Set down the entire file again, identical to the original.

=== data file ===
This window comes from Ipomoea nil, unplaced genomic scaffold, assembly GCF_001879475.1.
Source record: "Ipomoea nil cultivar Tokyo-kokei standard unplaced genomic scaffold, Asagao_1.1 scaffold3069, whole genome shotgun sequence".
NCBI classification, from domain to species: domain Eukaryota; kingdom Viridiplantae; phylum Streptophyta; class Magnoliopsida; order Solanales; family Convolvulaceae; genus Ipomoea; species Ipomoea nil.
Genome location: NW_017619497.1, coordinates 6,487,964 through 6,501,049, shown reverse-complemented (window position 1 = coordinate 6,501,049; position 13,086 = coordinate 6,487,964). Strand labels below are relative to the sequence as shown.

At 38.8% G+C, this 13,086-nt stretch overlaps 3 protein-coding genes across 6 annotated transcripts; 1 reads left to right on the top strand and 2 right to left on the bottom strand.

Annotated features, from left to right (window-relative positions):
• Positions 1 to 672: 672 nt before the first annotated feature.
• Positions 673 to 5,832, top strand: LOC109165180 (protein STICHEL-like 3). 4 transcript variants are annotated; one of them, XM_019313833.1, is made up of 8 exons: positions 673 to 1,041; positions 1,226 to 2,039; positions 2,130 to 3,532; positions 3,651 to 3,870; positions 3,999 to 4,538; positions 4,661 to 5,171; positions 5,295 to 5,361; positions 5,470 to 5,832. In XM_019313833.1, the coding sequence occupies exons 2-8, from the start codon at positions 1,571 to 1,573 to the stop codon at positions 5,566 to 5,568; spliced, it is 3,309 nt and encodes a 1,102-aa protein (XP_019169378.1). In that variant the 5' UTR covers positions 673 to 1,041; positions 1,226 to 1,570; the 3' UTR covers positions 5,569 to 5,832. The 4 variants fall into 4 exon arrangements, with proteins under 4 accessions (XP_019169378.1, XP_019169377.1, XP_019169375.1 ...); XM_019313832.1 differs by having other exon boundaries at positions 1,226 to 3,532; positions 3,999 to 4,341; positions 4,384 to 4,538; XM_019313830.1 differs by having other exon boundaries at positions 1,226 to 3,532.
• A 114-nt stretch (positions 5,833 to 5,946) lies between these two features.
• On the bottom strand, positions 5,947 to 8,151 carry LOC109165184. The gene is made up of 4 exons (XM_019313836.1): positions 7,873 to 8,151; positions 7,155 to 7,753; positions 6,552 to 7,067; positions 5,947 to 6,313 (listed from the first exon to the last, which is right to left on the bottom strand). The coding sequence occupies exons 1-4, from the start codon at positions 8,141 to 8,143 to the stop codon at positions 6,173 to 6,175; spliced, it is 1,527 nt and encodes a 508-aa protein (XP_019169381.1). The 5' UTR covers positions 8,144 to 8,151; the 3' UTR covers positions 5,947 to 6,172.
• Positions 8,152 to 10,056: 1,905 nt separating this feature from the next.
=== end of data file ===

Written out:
This window comes from Ipomoea nil, unplaced genomic scaffold, assembly GCF_001879475.1.
Source record: "Ipomoea nil cultivar Tokyo-kokei standard unplaced genomic scaffold, Asagao_1.1 scaffold3069, whole genome shotgun sequence".
NCBI classification, from domain to species: domain Eukaryota; kingdom Viridiplantae; phylum Streptophyta; class Magnoliopsida; order Solanales; family Convolvulaceae; genus Ipomoea; species Ipomoea nil.
Genome location: NW_017619497.1, coordinates 6,487,964 through 6,501,049, shown reverse-complemented (window position 1 = coordinate 6,501,049; position 13,086 = coordinate 6,487,964). Strand labels below are relative to the sequence as shown.

At 38.8% G+C, this 13,086-nt stretch overlaps 3 protein-coding genes across 6 annotated transcripts; 1 reads left to right on the top strand and 2 right to left on the bottom strand.

Annotated features, from left to right (window-relative positions):
• Positions 1 to 672: 672 nt before the first annotated feature.
• Positions 673 to 5,832, top strand: LOC109165180 (protein STICHEL-like 3). 4 transcript variants are annotated; one of them, XM_019313833.1, is made up of 8 exons: positions 673 to 1,041; positions 1,226 to 2,039; positions 2,130 to 3,532; positions 3,651 to 3,870; positions 3,999 to 4,538; positions 4,661 to 5,171; positions 5,295 to 5,361; positions 5,470 to 5,832. In XM_019313833.1, the coding sequence occupies exons 2-8, from the start codon at positions 1,571 to 1,573 to the stop codon at positions 5,566 to 5,568; spliced, it is 3,309 nt and encodes a 1,102-aa protein (XP_019169378.1). In that variant the 5' UTR covers positions 673 to 1,041; positions 1,226 to 1,570; the 3' UTR covers positions 5,569 to 5,832. The 4 variants fall into 4 exon arrangements, with proteins under 4 accessions (XP_019169378.1, XP_019169377.1, XP_019169375.1 ...); XM_019313832.1 differs by having other exon boundaries at positions 1,226 to 3,532; positions 3,999 to 4,341; positions 4,384 to 4,538; XM_019313830.1 differs by having other exon boundaries at positions 1,226 to 3,532.
• A 114-nt stretch (positions 5,833 to 5,946) lies between these two features.
• On the bottom strand, positions 5,947 to 8,151 carry LOC109165184. The gene is made up of 4 exons (XM_019313836.1): positions 7,873 to 8,151; positions 7,155 to 7,753; positions 6,552 to 7,067; positions 5,947 to 6,313 (listed from the first exon to the last, which is right to left on the bottom strand). The coding sequence occupies exons 1-4, from the start codon at positions 8,141 to 8,143 to the stop codon at positions 6,173 to 6,175; spliced, it is 1,527 nt and encodes a 508-aa protein (XP_019169381.1). The 5' UTR covers positions 8,144 to 8,151; the 3' UTR covers positions 5,947 to 6,172.
• Positions 8,152 to 10,056: 1,905 nt separating this feature from the next.